The uses of can’t & couldn’t We use can’t or couldn’t when we realize that something is impossible. EX: We haven’t walked far. You can’t be tired yet. Nick can’t be touring Scotland. I saw him here this morning. Mike is completely unfit. He couldn’t run a marathon. (It is impossible for him to run it.) Vicky is afraid of heights. She couldn’t climb onto the roof.
The uses of must 1.We use ‘must’ when we realize that something is certainly true. Ex: Sheila isn’t answering the phone. She must be out. He has just reached home and he is wet. So it must be raining out. 2. We use ‘must’ when the speaker feels that something is necessary. You are weak in English. You must practice English regularly. (I’m telling you.) 3. I / we + must can also express a wish. We must invite Claire. She’s wonderful company.
The use of have to We use have to when the situation makes something necessary. Ex: I have to exercise. (The doctor told me.) We have to be quiet. (That’s the rule.) We have to invite Trevor and Laura. They invited us last time. Mark has to get the car repaired. There’s something wrong with the brakes. That was not very good. We will have to do better next time. Emma had to go to the dentist yesterday.
The uses of mustn’t & needn’t We use mustn't to say that something is a bad idea. Ex: You mustn’t drop those glasses. They’ll break. I mustn’t forget my key, or I won’t get in. We use needn’t when sth is not necessary. Ex: You needn’t wash those glasses. They’re clean. We can also use don’t have to and don’t need to when something is not necessary. The meaning is the same as needn’t. Ex: You don’t have to / don’t need to wash those glasses. They’re clean.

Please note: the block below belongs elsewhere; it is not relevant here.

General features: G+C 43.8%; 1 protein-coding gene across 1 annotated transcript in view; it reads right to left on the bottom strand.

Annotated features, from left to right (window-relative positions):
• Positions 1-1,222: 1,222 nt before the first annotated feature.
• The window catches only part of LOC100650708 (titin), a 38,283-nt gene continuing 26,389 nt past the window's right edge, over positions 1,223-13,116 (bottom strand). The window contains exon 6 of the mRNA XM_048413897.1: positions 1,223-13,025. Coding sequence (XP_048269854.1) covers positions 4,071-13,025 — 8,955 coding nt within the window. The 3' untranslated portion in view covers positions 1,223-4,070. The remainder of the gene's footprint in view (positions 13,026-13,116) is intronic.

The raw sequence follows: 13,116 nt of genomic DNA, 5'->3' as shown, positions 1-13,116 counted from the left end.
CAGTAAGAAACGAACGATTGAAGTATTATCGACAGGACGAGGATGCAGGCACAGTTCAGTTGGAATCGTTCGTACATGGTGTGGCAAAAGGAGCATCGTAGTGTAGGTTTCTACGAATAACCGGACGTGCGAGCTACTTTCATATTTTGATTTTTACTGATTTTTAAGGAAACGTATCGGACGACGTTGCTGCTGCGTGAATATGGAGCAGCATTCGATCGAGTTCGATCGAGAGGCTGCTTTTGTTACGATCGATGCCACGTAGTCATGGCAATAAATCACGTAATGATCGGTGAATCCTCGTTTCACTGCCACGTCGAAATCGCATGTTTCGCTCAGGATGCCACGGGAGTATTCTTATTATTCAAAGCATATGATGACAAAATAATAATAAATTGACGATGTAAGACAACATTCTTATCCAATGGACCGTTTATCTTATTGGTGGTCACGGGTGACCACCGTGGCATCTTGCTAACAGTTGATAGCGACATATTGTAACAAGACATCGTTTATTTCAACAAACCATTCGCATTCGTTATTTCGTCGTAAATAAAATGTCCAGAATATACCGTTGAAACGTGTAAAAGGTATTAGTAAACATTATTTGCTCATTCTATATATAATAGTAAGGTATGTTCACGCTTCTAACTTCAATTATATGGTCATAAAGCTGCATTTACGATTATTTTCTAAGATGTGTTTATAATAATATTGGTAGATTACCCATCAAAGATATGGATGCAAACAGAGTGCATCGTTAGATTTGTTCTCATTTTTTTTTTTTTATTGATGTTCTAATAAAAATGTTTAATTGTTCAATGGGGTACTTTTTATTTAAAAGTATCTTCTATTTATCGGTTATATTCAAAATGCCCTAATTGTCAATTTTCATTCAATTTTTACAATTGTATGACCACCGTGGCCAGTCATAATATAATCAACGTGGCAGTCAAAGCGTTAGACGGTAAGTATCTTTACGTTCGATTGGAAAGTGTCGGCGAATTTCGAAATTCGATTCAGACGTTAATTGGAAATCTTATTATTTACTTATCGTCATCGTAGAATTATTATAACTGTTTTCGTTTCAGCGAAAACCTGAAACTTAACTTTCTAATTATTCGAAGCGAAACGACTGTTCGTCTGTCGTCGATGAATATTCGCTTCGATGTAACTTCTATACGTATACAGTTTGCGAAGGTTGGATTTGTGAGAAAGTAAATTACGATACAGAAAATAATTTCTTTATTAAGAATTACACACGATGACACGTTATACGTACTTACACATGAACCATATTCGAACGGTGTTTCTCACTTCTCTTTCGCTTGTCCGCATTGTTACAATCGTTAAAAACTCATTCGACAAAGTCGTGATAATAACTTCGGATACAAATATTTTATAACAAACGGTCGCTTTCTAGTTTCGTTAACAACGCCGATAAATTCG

The uses of didn’t need to & needn’t have We use didn’t need to when something was not necessary. Ex: Daniel hadn’t booked a seat, but luckily the train wasn’t full. He didn’t need to stand. (Standing was not necessary because there were seats.) We use needn’t have + a past participle for something we did which we now know was not necessary. Ex: Trevor and Laura booked a table for dinner. But the restaurant was empty. They needn’t have booked a table.
The uses of should, ought to, had better and be supposed to We use should and ought to to say what is the best thing or the right thing to do. (obligation or duty, advisability & natural inference) Ex: You should / ought to obey your parents. He should be in Khulna now. We use had better to say what is the best thing to do in a situation. Ex: It’s cold. The children had better wear their coats. We use be supposed to when we are talking about the normal or correct way of doing things. Ex: The guests are supposed to buy flowers for the hostess.
Suggestions Making a suggestion We can use Shall we …?, Let’s ….., Why don’t …..? or Subject + could …..to make a suggestion. Shall we go out for a walk? Let’s play a game of tennis. Why don’t we have a look around the market? We could watch a film on TV tonight. Asking for a suggestion To ask for a suggestion we use can, should or shall. Ex: Where shall/should we go out for a walk? What can I get Claire for her birthday?
Offers We can use will or can to offer to do something. Ex: I will carry your bag. We can give you a lift. We can also use question forms with shall or can. Ex: Can I get a taxi for you? Shall we pay you the money now? To offer food or drink, we use would like. Ex: Would you like to have a cup of coffee? We can also use Will/Won’t you have……..? Ex: Will you have a cup of tea? Won’t you have something to drink?
Invitations The words we use in invitations are similar to those we use in offers of food and drink. To invite someone, we often use Would you like to …..? Ex: Would you like to have lunch with us? We can also use Will/Won’t you……? Ex: Will you join us for coffee? Won’t you sit down? In informal speech we can use the imperative. Ex: Come and have coffee with us. Please sit down.